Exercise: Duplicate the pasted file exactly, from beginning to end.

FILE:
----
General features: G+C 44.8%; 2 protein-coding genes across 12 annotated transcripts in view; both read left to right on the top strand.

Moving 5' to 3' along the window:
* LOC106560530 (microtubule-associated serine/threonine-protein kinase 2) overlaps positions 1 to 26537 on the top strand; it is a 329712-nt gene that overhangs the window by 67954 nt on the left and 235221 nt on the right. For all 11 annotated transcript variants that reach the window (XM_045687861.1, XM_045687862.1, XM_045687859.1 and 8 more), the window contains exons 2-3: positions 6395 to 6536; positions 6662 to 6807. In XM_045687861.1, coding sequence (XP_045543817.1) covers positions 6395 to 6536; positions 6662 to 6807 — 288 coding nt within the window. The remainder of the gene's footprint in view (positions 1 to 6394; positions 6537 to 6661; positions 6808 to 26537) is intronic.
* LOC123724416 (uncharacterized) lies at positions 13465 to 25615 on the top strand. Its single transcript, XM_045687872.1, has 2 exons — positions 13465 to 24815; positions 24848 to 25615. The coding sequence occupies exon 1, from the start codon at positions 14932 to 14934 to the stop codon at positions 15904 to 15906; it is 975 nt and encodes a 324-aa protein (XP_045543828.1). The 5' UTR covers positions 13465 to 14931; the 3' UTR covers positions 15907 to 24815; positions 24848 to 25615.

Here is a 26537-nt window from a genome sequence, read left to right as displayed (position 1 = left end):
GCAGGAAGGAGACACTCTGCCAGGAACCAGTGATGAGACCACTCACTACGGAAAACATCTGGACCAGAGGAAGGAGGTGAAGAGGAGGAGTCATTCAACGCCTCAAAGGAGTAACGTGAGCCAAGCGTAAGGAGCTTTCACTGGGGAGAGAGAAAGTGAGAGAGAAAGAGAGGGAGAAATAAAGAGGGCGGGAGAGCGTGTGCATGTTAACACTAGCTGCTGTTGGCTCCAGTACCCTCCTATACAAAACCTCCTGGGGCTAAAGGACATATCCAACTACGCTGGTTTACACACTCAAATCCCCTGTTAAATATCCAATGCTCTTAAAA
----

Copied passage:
General features: G+C 44.8%; 2 protein-coding genes across 12 annotated transcripts in view; both read left to right on the top strand.

Moving 5' to 3' along the window:
* LOC106560530 (microtubule-associated serine/threonine-protein kinase 2) overlaps positions 1 to 26537 on the top strand; it is a 329712-nt gene that overhangs the window by 67954 nt on the left and 235221 nt on the right. For all 11 annotated transcript variants that reach the window (XM_045687861.1, XM_045687862.1, XM_045687859.1 and 8 more), the window contains exons 2-3: positions 6395 to 6536; positions 6662 to 6807. In XM_045687861.1, coding sequence (XP_045543817.1) covers positions 6395 to 6536; positions 6662 to 6807 — 288 coding nt within the window. The remainder of the gene's footprint in view (positions 1 to 6394; positions 6537 to 6661; positions 6808 to 26537) is intronic.
* LOC123724416 (uncharacterized) lies at positions 13465 to 25615 on the top strand. Its single transcript, XM_045687872.1, has 2 exons — positions 13465 to 24815; positions 24848 to 25615. The coding sequence occupies exon 1, from the start codon at positions 14932 to 14934 to the stop codon at positions 15904 to 15906; it is 975 nt and encodes a 324-aa protein (XP_045543828.1). The 5' UTR covers positions 13465 to 14931; the 3' UTR covers positions 15907 to 24815; positions 24848 to 25615.

Here is a 26537-nt window from a genome sequence, read left to right as displayed (position 1 = left end):
GCAGGAAGGAGACACTCTGCCAGGAACCAGTGATGAGACCACTCACTACGGAAAACATCTGGACCAGAGGAAGGAGGTGAAGAGGAGGAGTCATTCAACGCCTCAAAGGAGTAACGTGAGCCAAGCGTAAGGAGCTTTCACTGGGGAGAGAGAAAGTGAGAGAGAAAGAGAGGGAGAAATAAAGAGGGCGGGAGAGCGTGTGCATGTTAACACTAGCTGCTGTTGGCTCCAGTACCCTCCTATACAAAACCTCCTGGGGCTAAAGGACATATCCAACTACGCTGGTTTACACACTCAAATCCCCTGTTAAATATCCAATGCTCTTAAAA